“After a number of years where our major real estate markets were tilted decidedly in favour of home sellers, 2018 has provided relief for many purchasers, particularly first-time buyers,” said Soper. “Our research indicates that the desire to own a home remains strong with younger families. Single-digit price appreciation makes pursuing the dream of home ownership a realistic proposition for many.”
During the third quarter, Ontario continued to see noticeable differences between appreciation rates in the Greater Toronto Area and surrounding Golden Horseshoe cities and beyond. Despite some price relief in the GTA, buyers – particularly young families – from the region are venturing out to other Southern Ontario cities in search of more affordable homes, where price points are still significantly lower. This trend is consistent with the findings of the Royal LePage’s Peak Millennial Survey, which found that, nationally, over half (52 per cent) of those surveyed would look to the suburbs when purchasing a property, especially when it comes time to raise a family (59 per cent), while 61 per cent stated that they would be willing to move to another city or suburb where property is more affordable.
Of regions studied in the Royal LePage National House Price Composite, Kingston and Windsor saw the highest appreciation rates in Ontario, rising 14.6 and 14.4 per cent year-over-year, respectively. Meanwhile, regions including Niagara/St. Catharines, London and Kitchener/Waterloo/Cambridge saw strong aggregate price gains of 8.4 per cent, 7.6 per cent, and 6.0 per cent, respectively.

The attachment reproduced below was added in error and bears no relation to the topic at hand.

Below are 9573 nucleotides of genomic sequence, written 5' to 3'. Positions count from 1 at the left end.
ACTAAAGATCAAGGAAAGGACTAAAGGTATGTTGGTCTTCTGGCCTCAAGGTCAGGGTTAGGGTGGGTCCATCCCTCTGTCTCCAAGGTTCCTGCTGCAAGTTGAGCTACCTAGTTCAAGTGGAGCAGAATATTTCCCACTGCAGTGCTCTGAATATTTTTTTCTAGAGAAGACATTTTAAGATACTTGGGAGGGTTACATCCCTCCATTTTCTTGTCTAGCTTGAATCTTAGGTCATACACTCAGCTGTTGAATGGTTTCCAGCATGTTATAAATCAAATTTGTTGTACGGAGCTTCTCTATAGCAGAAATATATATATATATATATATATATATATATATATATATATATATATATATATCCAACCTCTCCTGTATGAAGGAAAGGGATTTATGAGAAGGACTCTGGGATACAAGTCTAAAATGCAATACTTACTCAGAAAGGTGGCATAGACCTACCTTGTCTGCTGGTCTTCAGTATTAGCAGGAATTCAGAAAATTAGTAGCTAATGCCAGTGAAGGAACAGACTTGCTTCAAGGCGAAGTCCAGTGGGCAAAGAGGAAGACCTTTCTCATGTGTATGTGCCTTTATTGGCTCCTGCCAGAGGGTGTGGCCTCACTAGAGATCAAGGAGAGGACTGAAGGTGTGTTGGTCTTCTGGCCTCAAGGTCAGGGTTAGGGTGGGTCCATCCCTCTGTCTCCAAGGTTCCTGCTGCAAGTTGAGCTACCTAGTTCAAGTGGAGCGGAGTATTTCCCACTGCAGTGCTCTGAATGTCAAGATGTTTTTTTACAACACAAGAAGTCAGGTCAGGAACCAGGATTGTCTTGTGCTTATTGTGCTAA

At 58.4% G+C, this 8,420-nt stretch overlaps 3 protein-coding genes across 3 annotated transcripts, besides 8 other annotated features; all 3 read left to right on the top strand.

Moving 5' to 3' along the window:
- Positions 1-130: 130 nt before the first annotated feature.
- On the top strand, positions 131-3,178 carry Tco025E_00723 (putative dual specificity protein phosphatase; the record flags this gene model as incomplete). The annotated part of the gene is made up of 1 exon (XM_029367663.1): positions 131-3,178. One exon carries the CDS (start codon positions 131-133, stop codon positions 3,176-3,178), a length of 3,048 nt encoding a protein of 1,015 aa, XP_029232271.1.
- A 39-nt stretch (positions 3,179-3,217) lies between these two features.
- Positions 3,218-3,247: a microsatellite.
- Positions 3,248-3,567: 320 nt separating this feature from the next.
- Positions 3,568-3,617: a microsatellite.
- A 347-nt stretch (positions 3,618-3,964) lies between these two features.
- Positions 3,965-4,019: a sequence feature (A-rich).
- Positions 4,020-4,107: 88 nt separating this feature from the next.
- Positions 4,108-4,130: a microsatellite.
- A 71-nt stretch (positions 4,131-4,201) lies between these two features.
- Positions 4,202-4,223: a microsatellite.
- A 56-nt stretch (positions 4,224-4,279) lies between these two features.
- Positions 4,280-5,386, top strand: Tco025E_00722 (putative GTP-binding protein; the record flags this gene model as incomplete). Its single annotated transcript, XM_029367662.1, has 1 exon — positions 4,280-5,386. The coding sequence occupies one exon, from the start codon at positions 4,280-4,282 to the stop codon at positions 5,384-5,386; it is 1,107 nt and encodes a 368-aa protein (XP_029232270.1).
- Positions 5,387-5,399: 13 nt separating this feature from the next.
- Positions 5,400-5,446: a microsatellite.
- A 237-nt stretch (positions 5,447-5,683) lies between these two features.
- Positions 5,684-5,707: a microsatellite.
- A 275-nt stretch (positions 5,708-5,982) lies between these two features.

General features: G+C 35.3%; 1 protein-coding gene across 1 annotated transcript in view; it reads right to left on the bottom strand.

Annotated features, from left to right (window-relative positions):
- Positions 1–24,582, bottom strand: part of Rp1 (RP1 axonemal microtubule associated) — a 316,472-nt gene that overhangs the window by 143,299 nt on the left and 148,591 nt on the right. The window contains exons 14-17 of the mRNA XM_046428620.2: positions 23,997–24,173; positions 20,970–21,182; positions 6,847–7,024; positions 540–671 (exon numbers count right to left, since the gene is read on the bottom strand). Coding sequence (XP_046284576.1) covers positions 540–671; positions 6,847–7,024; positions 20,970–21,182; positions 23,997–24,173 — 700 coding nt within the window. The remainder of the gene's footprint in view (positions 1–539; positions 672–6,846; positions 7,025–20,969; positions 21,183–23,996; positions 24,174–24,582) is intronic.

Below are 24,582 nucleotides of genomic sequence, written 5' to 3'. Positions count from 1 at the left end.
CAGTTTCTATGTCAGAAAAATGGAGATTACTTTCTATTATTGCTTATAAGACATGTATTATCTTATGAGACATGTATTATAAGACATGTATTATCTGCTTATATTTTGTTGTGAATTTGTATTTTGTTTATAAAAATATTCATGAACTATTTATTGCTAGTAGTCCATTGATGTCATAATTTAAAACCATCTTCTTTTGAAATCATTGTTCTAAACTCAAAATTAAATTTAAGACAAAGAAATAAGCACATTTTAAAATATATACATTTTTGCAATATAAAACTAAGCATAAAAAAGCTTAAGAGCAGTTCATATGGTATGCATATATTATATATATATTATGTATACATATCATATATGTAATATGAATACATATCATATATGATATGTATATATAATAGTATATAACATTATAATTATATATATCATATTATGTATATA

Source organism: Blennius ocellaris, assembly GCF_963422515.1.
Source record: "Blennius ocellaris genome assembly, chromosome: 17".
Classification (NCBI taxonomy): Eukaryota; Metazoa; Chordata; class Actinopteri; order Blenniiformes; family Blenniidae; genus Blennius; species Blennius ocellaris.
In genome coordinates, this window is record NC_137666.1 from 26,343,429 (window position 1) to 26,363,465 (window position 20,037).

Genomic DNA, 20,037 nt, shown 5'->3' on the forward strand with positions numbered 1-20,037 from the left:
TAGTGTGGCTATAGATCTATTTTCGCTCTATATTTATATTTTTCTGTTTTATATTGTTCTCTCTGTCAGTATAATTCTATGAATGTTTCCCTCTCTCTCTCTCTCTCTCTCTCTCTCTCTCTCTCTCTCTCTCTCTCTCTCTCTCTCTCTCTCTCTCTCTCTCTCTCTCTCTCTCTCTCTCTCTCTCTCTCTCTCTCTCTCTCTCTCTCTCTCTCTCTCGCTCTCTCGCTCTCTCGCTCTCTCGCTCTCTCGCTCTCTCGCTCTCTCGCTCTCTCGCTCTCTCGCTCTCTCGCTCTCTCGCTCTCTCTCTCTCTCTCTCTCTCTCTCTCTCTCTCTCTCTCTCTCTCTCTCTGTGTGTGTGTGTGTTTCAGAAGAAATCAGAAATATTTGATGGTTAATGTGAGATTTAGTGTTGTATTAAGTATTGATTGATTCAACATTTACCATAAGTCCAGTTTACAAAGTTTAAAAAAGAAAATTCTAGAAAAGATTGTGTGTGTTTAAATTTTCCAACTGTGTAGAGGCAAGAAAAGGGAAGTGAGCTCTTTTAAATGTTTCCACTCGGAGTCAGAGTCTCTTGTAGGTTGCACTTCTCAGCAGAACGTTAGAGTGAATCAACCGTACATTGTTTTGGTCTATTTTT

In contrast, over the same period, the aggregate price of a home in the GTA remained relatively flat year-over-year, depreciating 0.4 per cent to $836,402. The City of Toronto maintained solid ground, increasing by a healthy 5.2 per cent, while nearly every suburban region studied, except for Mississauga, posted year-over-year price declines. However, quarter-over-quarter, the aggregate price of a home in the GTA rose 1.3 per cent. By the end of the fourth quarter, Royal LePage expects the aggregate price of a home in the GTA to rise to $853,097, a further 2.0 per cent over the third quarter of 2018.
“The GTA is emerging from a housing correction that was triggered by a combination of eroding affordability and government intervention,” continued Soper. “The introduction of the mortgage stress test in particular slowed activity in Toronto’s ‘905’, bringing lower prices to the over-heated suburban region.  Quarter-over-quarter trends are pointing to the end of this correctional cycle and the beginning of a modest recovery in the region.”
In Quebec, the Greater Montreal Area housing market remained strong, supported by a robust economy and near full employment. In September, the unemployment rate in Quebec fell 0.3 percentage points to 5.3 per cent, a level well under the national average of 5.9 per cent.
“Quebec’s recent economic performance has ranked among the most impressive in the country,” added Soper. “Montreal remains much more affordable than other major markets. The province is well-positioned to weather the effects of interest rate hikes.”
In the third quarter, the aggregate price of a home in the Greater Montreal Area was $396,909, an increase of 5.4 per cent from the same period last year – a higher rate of appreciation than that seen in both the Greater Toronto Area and Greater Vancouver, and well above the national aggregate percentage increase. During this period, the median price of a two-storey home in the Greater Montreal Area rose 6.5 per cent year-over-year to surpass the half million dollar mark, now sitting at $500,021. Looking ahead, more moderate price increases are expected in the region. The Greater Montreal Area aggregate home price is forecast to increase 0.7 per cent quarter-over-quarter to $399,679 in the fourth quarter of 2018.